KEITH DONOHUE's first novel, The Stolen Child, was a New York Times bestseller. For many years a ghostwriter, he now works at a federal governmental agency in Washington, D.C. He has published short stories and literary criticism, most recently an introduction to the collected works of Flann O'Brien. Donohue holds a Ph.D. in English from the Catholic University of America. From the Hardcover edition.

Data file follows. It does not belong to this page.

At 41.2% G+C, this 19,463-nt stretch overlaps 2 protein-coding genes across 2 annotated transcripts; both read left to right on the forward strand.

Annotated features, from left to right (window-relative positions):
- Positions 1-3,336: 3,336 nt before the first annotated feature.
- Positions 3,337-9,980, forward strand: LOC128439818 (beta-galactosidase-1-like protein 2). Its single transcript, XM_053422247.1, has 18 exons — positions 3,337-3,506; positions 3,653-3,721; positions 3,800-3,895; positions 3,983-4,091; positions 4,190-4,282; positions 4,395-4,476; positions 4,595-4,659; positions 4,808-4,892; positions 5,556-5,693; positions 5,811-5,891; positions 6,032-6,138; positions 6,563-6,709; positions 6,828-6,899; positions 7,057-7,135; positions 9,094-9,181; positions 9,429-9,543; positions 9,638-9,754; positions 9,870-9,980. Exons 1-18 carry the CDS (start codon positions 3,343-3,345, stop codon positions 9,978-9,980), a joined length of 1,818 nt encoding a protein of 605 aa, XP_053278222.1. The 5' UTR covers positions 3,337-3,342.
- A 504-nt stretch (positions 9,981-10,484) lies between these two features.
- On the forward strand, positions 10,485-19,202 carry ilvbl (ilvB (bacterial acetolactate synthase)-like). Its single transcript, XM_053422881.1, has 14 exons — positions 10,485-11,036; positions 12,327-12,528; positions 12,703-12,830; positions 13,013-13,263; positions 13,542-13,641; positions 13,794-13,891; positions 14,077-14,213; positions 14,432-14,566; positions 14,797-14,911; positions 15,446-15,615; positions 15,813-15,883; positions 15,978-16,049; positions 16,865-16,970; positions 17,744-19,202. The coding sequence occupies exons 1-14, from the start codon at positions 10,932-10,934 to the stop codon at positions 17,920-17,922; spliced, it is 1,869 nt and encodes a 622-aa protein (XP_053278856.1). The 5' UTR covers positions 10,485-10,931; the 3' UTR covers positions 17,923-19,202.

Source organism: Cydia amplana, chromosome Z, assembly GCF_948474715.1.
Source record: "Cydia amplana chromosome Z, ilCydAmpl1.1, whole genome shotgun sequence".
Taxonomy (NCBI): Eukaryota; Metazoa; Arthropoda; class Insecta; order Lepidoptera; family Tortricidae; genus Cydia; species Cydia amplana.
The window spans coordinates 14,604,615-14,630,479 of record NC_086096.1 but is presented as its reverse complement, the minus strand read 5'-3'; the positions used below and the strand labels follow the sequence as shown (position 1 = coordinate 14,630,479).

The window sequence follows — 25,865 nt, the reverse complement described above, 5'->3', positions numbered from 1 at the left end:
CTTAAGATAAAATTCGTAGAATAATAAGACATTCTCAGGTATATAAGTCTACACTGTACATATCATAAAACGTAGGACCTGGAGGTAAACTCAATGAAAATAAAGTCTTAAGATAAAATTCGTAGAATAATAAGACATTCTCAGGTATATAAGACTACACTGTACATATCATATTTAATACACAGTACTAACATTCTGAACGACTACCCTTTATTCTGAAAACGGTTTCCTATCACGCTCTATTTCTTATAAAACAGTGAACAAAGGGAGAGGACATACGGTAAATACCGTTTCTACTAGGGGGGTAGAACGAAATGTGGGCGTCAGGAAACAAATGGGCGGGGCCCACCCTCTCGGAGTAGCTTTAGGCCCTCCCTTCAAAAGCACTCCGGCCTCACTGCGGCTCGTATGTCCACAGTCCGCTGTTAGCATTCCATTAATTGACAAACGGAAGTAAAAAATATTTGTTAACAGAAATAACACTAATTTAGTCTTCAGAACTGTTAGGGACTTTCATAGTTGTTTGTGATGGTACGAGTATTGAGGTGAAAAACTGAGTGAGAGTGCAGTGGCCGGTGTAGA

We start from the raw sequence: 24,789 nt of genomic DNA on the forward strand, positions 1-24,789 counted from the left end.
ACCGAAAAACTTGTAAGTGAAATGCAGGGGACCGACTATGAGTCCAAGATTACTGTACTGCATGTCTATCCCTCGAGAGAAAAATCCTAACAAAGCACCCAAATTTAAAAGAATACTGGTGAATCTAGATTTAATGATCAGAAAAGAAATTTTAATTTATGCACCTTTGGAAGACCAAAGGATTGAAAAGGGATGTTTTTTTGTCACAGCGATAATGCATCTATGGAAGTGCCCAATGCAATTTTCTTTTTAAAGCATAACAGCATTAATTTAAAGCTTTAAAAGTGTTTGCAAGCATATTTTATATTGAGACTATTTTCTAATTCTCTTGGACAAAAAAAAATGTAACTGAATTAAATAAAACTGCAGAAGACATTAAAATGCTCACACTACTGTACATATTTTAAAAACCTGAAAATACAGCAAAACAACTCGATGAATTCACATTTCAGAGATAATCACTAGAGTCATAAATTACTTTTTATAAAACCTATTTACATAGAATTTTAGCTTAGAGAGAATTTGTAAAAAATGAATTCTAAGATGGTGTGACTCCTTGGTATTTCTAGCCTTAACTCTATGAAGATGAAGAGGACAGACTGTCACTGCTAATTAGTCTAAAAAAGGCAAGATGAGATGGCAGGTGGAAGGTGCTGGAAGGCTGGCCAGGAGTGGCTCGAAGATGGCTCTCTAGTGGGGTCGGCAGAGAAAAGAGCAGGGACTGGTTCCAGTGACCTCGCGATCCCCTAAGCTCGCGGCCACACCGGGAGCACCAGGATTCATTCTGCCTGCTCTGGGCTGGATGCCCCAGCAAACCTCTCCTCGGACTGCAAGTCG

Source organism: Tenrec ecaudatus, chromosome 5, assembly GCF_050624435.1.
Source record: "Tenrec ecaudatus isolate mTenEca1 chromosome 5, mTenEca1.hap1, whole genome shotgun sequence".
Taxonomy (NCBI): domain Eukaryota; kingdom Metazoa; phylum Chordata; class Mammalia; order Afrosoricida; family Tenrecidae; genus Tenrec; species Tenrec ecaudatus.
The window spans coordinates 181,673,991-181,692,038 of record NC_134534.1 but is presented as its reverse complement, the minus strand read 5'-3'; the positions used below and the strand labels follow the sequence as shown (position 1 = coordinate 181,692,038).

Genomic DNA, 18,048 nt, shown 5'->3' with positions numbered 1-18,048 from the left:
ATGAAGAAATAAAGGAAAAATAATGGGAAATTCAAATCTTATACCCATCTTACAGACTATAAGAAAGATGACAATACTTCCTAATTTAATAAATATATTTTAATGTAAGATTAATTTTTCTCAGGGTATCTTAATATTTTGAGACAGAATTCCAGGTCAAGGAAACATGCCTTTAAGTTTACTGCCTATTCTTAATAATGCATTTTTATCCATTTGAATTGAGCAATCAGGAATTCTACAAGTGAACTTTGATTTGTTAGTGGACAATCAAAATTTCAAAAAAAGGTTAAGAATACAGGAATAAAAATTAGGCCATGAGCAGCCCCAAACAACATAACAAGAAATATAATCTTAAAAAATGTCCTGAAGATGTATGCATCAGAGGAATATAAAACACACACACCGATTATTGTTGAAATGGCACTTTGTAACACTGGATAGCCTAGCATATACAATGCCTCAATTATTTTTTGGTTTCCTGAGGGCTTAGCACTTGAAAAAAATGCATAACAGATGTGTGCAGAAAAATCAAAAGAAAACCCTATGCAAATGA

Praise for ANGELS OF DESTRUCTION "Norah's unexplained origins form the enigmatic core of this story . . . the novel movingly illustrates the quest for connection hardwired into every human heart." --Publishers Weekly "[A] strange and finely written novel. Donohue has a talent for using small details to draw his characters, and the result is a dark and unsettling story that takes hold of the reader." --Library Journal "Fused with spectral imagery and magnetic characters, Donohue's ethereal foray into the unexpected consequences of love, impenetrable depths of loss, and infinite possibilities of faith is a chilling yet affirmative experience." --Booklist "[A] beguiling tale of those who love well, but not wisely, unspooling like a poem embroidered on the heart -- ornate, painful and true. . . . While some readers might liken Donohue's penchant for mystical realism to that of novelist Alice Hoffman, any sweeping comparisons shortchange both writers, whose immense gifts bear separate and distinct literary imprimaturs. Still, he shares Hoffman's uncanny ear for capturing the libretto of childhood . . ." --BookPage "Angels of Destruction is replete with ghostly presences, harbingers of doom, angels good and bad. Surveys indicate that more than half of us believe in angels, so this otherworldly novel should find a ready audience." --Boston Globe "Donohue never quite reveals the mystery at the heart of Norah's sudden appearance, and that makes Angels of Destruction all the more satisfying and, yes, believable. Literary and historical clues are scattered throughout: references to the atomic bomb; a spectral man in fedora and camel-hair coat who pursues Norah and haunts Margaret; and an oblique nod to the Liber Juratus, a 14th-century manuscript containing a roll call of angels. The talisman that both Norah and Una pass on to those they love is a child's teacup with a chip in it, which invokes Auden's great poem As I Walked Out One Evening 'The crack in the tea-cup opens/A lane to the land of the dead.' Angels of Destruction doesn't shrink from the tragedies and inevitable separations that dog us. The book's coda is beautiful and wrenching, yet still leaves its protagonists and readers open to the possibility that the miraculous, once glimpsed, might recur. 'Love is not consolation, it is light, ' wrote Simone Weil. In these bleak times, we can thank Donohue for opening a door in a darkened room." --Washington Post Fans of the author's debut novel, The Stolen Child, will enjoy the same balancing act between reality and fantasy. . . . Donohue marries some fantastical themes with an unadorned style of writing that should appeal to realists and fantasy fans alike." --Chicago Sun-Times "With 'Angels, ' Donohue delivers a magical tale of love and redemption that is as wonderfully written as it is captivating. . . . Donohue is delightfully descriptive in his writing. His word choices are carefully considered . . . and his pacing rivets you to page after page. . . . 'Angels' earns its wings." --Pittsburgh Post-Gazette "Angels of Destruction is charming, suspenseful, and even touching." --New York Daily News Praise for The Stolen Child "A captivating tale . . . poignant and beautifully told." --USA Today "A wonderful, fantasy-laden debut . . . so spare and unsentimental that it's impossible not to be moved." --Newsweek "Utterly absorbing . . . a luminous and thrilling novel about our humanity." --Washington Post "The book's emotional impact is as fierce as the imagination behind it. The result is magical." --People "An ingenious, spirited allegory for adolescent angst, aging, the purpose of art." --Entertainment Weekly "Unusual and engaging . . . puts flesh to the bones of old fears." --Miami Sun-Herald From the Hardcover edition.